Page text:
“You are being stubborn,” said Sanglant, pacing back to stand with his hands on the wings of his chair.

  “I am? You are the one being stubborn, Sanglant. You, a bastard, born of a foreign woman. King Arnulf said all along that Henry was indecently obsessed with that woman. That Henry had made rash promises to bring her to his bed. I am only a few years younger than Henry. I recall it well!” She smiled mockingly. “An obedient son. Our father’s favorite. Yet for a woman he defied the king. How like Henry you are!”

  “I can think of no greater compliment than to be compared to my beloved father,” he said grimly.

  She cut him off. “Yet when I look at you, when any person looks at you, they see your mother’s face. They see the face of a people already at war with us.”

  There, she struck the blow that stopped him. “At war with us? What do you mean?”

  “You have not heard? Ah.” Her eyes tightened. Her mouth became a flat line as she regarded him.

  Liutgard shifted.

  Theophanu sat back.

  “I pray you, Nephew, account for me the disposition of your forces. Who rides with you, and who remains behind? Then I will tell you the reports I have heard. I hope they will surprise you.”

  “I am already surprised.” He sat, but he was too restless to stay still. He tapped a foot a dozen or more times against the floor before switching to the other one. “What do you mean?”

  “I mean villages and estates in the lands west of Quedlinhame have been attacked most viciously by the Lost Ones made flesh. Our enemies look like you.” She surveyed the hall. Her silent clerics, her noble kinsmen, the distant guards: all had a similar Wendish robustness, light hair, big builds. His coloring and his features alone were markedly different. He alone was the bastard, with an outland mother.

  Theophanu touched him on the knee as if to remind him that she, too, had an outland mother, a foreigner who had never quite been trusted by good honest Wendish folk. Still, Theophanu resembled her father more than her Arethousan mother.

  “There are some who murmur that you have brought this down on us,” said Scholastica. “There are many who wonder how you have come to be regnant. If it is all part of a larger plot to conquer Wendar from without and rule over us. You see, the survivors of these recent assaults have told us that when the Lost Ones attack, they call out your name.”

  3

  SHE made ready to leave for the convent of St. Valeria in that twilight passage before dawn when all things stand betwixt and between.

  “Can you not bide here?” she asked him, troubled because all yesterday evening he had gone about his business in such an unusual silence. “Until I return from St. Valeria?”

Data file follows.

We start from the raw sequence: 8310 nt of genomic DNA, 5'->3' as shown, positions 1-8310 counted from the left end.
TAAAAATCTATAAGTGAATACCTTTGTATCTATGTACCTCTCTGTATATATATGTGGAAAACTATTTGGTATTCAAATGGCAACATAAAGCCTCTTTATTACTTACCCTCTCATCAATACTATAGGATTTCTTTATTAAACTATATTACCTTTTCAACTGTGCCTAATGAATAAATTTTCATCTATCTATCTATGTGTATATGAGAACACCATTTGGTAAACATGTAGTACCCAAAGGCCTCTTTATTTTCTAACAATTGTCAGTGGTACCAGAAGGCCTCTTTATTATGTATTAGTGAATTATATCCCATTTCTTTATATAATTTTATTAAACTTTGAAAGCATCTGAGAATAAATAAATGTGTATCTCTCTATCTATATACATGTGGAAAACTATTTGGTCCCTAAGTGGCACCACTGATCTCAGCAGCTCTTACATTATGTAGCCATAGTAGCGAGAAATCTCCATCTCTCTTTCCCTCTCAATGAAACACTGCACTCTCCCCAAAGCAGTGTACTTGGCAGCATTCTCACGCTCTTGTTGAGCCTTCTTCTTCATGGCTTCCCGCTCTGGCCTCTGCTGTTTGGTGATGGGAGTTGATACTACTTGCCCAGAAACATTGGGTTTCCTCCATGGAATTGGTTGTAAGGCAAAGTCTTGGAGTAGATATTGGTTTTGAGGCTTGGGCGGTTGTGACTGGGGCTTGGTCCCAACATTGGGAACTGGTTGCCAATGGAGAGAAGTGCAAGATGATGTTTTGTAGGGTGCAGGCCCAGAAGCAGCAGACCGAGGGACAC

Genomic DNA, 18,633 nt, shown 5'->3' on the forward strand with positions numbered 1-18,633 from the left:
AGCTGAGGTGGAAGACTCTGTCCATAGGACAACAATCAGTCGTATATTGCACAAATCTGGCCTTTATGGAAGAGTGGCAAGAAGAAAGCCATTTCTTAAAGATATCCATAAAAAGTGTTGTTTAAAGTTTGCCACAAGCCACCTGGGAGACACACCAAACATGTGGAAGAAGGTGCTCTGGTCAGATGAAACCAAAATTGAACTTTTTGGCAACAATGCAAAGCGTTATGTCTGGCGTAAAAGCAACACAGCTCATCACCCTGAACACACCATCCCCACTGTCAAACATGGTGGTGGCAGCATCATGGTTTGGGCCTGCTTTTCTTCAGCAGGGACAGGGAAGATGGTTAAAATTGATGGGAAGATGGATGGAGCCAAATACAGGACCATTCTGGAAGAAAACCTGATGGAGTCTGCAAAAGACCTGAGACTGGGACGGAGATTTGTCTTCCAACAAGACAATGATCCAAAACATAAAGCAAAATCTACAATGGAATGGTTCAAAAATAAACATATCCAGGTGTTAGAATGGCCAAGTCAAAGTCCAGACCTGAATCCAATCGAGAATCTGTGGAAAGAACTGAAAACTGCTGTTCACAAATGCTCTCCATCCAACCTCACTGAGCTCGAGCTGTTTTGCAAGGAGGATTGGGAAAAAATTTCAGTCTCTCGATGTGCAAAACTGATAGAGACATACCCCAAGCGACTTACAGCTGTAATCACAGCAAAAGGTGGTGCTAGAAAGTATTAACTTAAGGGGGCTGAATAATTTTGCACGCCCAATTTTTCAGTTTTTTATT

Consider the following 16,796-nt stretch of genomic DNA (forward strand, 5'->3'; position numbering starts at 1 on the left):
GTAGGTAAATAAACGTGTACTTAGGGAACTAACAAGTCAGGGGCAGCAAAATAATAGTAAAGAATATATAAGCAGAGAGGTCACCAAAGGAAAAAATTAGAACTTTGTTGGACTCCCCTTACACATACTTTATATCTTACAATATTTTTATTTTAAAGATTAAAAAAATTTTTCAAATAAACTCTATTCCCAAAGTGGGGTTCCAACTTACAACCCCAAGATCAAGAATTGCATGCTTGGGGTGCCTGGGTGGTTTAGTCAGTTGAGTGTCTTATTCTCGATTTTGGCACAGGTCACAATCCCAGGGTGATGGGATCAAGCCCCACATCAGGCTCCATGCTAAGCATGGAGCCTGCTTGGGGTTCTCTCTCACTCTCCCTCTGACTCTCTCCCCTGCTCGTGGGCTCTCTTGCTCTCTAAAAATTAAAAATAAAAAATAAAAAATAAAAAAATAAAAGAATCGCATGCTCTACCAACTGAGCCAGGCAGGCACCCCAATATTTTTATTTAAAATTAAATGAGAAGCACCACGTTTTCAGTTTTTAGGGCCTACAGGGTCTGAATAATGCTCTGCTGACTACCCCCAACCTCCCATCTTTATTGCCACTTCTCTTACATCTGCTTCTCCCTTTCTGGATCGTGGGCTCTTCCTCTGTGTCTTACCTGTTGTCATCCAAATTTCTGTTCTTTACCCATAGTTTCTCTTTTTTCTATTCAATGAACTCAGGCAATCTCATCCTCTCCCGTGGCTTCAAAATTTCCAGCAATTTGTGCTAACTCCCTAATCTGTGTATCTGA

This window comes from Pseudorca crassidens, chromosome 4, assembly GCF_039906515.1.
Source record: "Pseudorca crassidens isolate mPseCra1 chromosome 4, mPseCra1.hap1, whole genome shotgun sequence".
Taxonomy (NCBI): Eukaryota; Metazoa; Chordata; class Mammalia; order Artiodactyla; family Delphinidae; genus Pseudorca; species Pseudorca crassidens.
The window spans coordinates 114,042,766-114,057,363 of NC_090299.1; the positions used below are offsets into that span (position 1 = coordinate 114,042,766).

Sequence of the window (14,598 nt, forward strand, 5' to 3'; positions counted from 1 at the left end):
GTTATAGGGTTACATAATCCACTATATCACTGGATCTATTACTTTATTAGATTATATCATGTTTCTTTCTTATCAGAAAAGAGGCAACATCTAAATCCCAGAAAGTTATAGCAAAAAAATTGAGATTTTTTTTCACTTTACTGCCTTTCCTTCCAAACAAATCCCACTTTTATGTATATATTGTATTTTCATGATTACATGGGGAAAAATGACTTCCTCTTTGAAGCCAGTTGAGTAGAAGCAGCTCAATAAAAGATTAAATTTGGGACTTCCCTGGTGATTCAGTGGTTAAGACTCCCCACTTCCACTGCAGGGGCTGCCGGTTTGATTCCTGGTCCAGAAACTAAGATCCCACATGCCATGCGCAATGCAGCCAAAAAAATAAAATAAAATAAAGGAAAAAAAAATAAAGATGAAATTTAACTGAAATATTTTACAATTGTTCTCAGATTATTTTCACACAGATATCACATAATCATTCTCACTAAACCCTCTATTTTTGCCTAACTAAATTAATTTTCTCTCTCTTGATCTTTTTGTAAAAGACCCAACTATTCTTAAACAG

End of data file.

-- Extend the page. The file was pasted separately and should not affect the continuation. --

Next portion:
“To what purpose?” He turned as Ambrose set a covered pitcher of heated water down on the table beside the washbasin. Sanglant thanked the man. He was attentive to his servants. He knew their names and their histories and their skills and, it sometimes seemed, their sins. Ambrose poured. Sanglant washed his hands and face and accepted a cloth to dry himself. “Best march to Varre early in the season, before they expect me.”

  “If your aunt has spoken in their favor, might she not already have sent word of your intentions to them?”

  “She may have. Hesitation still does not serve me well. Conrad and Sabella gain the longer I wait.”

  “Do they want Wendar, or only Varre?”

  “Does it matter?” His expression dismayed her. He was Henry’s son. She must not forget t
hat. Henry had ruled Wendar and Varre as had his father and grandfather before him. His heir must not lose what Henry had held so dear.

  “What if there is a battle?” she asked.

  He shook his head as Robert and Theodulf brought his under-tunic, leggings, and fine wool outer tunic. The dazzling blue seemed to shine in the dim room, which was lightened only by one burning lamp and the misty gray light, seen through the single open window, that heralded the coming day.

  “Conrad does not want to fight me. His position remains strong as duke of Wayland. It is only Sabella who goads him on, if I am any judge of the matter. She eats at her bitterness. That is all that sustains her.”

  “Fierce words. Are you sure?”

  He lifted both hands. “I cannot answer so many questions for which there is no good answer. You know that. Do what you must, and catch up to me quickly.” He caught her shoulders, kissed her, and released her. “Go, before I change my mind. I have not forgotten about the galla we met upon the road. I also have in mind these stories of Lost Ones attacking helpless folk out in isolated villages and farmsteads.”